Did you know that Cockerill was one of the first to use the Bessemer process?
During the process of manufacturing steel from cast iron, there is an important stage known as refining. This refining is carried out by oxidation and is eliminates any impurities which remain in the cast iron. These various chemical elements damage the mechanical properties of the finished product, steel. There are different ways or arriving at the required result and one of these is the Bessemer process.
An English industrialist and metallurgist, Henry Bessemer perfects a process in 1855, which propels the world into the steel era. In order to obtain purer steel, the liquid cast iron is poured into an enormous recipient, the ‘Bessemer Converter’. Compressed air is injected into this, and the exothermal reaction burns off the unwanted chemical elements, such as carbon and silicon, at a temperature which can reach 1600°C. This is why tons of steel are able to come out of the converters at record speeds. This process replaces the production of steel by melting pot and puddling, much slower, laborious and costly.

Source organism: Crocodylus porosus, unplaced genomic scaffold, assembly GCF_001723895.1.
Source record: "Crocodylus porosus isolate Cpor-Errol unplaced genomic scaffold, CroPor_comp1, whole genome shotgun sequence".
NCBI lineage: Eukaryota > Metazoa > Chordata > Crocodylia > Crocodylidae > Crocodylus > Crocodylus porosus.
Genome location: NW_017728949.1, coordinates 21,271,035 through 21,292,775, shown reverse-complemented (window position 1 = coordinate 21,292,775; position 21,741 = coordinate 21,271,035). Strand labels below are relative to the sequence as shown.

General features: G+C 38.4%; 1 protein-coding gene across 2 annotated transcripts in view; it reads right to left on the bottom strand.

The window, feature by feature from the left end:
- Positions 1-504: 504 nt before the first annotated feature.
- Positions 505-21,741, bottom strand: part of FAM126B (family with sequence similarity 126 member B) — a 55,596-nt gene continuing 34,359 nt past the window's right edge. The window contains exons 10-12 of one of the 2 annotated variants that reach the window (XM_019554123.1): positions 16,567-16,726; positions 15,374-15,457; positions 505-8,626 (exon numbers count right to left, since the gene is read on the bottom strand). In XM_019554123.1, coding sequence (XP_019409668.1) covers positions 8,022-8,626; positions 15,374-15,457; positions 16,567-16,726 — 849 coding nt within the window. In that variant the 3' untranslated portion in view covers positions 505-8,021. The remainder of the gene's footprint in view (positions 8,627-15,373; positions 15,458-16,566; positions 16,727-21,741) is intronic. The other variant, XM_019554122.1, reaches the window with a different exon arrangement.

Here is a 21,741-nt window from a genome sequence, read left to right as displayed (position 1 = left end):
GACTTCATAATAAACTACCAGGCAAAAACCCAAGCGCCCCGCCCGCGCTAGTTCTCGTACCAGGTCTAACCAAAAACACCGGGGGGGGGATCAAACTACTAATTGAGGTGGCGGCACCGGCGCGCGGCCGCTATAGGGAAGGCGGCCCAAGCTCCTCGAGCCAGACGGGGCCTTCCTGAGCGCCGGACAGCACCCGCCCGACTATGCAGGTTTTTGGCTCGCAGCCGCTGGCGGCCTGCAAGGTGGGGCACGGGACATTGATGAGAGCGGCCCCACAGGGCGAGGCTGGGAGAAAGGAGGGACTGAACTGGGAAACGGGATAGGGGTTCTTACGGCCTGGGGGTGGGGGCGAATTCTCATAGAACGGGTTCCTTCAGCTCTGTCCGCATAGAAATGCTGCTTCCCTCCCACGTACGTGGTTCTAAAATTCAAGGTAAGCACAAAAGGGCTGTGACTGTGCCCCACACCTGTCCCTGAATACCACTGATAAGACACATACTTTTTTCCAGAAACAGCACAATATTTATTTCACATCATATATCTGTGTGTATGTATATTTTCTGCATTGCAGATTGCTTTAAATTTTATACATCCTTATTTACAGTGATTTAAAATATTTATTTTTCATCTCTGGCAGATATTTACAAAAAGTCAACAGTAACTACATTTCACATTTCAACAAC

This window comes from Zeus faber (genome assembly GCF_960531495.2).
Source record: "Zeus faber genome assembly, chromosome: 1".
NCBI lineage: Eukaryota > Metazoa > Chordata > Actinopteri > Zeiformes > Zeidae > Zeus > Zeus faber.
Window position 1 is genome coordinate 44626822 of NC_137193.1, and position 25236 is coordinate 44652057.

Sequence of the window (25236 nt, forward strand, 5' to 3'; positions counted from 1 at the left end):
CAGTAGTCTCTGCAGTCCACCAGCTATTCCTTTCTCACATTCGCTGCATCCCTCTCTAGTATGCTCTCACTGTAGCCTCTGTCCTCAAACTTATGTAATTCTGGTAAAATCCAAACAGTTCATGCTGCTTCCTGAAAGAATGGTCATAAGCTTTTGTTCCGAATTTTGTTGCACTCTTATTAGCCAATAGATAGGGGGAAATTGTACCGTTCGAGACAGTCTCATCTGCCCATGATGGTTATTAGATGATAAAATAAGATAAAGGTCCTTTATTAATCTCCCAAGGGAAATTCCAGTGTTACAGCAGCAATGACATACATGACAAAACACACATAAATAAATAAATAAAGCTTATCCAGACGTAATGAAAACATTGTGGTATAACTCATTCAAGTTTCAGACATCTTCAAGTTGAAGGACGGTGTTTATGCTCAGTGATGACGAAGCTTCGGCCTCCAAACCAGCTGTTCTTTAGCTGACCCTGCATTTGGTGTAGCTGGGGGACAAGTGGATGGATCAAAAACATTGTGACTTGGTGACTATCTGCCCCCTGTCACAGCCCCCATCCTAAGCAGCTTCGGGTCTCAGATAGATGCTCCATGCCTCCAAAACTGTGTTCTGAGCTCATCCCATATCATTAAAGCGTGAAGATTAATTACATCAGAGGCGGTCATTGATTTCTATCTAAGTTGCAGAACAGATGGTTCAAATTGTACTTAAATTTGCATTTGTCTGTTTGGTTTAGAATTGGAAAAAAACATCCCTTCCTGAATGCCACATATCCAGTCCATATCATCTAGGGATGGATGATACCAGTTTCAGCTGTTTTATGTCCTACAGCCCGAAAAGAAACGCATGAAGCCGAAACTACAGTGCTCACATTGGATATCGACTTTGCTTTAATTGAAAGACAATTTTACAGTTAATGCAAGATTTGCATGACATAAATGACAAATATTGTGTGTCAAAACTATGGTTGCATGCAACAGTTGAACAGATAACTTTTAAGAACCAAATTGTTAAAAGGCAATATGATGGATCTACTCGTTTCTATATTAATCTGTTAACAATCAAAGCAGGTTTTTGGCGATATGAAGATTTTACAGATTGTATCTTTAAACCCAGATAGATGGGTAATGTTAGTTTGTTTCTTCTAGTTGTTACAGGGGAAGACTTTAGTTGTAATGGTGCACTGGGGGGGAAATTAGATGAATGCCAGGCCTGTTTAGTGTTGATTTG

The Cockerill factories are to be the first in Belgium to use the Bessemer method, from 1863. The process was much less difficult for the workers than puddling, but was not suitable for all types of cast iron.
Later, the Thomas process would replace that of Henry Bessemer.